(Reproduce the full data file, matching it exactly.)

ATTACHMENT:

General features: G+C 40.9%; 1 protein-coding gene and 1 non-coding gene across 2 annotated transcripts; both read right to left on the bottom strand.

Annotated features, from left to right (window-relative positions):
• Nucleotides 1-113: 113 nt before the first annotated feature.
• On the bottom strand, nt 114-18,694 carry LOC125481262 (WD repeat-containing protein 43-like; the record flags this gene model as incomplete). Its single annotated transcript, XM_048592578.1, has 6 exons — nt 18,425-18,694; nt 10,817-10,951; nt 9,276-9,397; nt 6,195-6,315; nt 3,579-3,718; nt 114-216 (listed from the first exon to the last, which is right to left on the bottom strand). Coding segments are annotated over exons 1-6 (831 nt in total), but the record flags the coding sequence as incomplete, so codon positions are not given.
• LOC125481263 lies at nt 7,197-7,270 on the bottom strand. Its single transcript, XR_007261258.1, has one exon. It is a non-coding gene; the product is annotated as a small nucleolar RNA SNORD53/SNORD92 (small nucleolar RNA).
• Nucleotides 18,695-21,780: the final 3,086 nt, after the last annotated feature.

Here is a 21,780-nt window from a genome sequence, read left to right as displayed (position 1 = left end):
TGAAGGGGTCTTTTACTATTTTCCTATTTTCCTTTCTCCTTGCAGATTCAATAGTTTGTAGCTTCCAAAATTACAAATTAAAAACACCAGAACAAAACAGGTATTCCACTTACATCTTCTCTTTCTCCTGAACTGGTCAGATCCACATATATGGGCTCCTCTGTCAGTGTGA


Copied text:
General features: G+C 40.9%; 1 protein-coding gene and 1 non-coding gene across 2 annotated transcripts; both read right to left on the bottom strand.

Annotated features, from left to right (window-relative positions):
• Nucleotides 1-113: 113 nt before the first annotated feature.
• On the bottom strand, nt 114-18,694 carry LOC125481262 (WD repeat-containing protein 43-like; the record flags this gene model as incomplete). Its single annotated transcript, XM_048592578.1, has 6 exons — nt 18,425-18,694; nt 10,817-10,951; nt 9,276-9,397; nt 6,195-6,315; nt 3,579-3,718; nt 114-216 (listed from the first exon to the last, which is right to left on the bottom strand). Coding segments are annotated over exons 1-6 (831 nt in total), but the record flags the coding sequence as incomplete, so codon positions are not given.
• LOC125481263 lies at nt 7,197-7,270 on the bottom strand. Its single transcript, XR_007261258.1, has one exon. It is a non-coding gene; the product is annotated as a small nucleolar RNA SNORD53/SNORD92 (small nucleolar RNA).
• Nucleotides 18,695-21,780: the final 3,086 nt, after the last annotated feature.

Here is a 21,780-nt window from a genome sequence, read left to right as displayed (position 1 = left end):
TGAAGGGGTCTTTTACTATTTTCCTATTTTCCTTTCTCCTTGCAGATTCAATAGTTTGTAGCTTCCAAAATTACAAATTAAAAACACCAGAACAAAACAGGTATTCCACTTACATCTTCTCTTTCTCCTGAACTGGTCAGATCCACATATATGGGCTCCTCTGTCAGTGTGA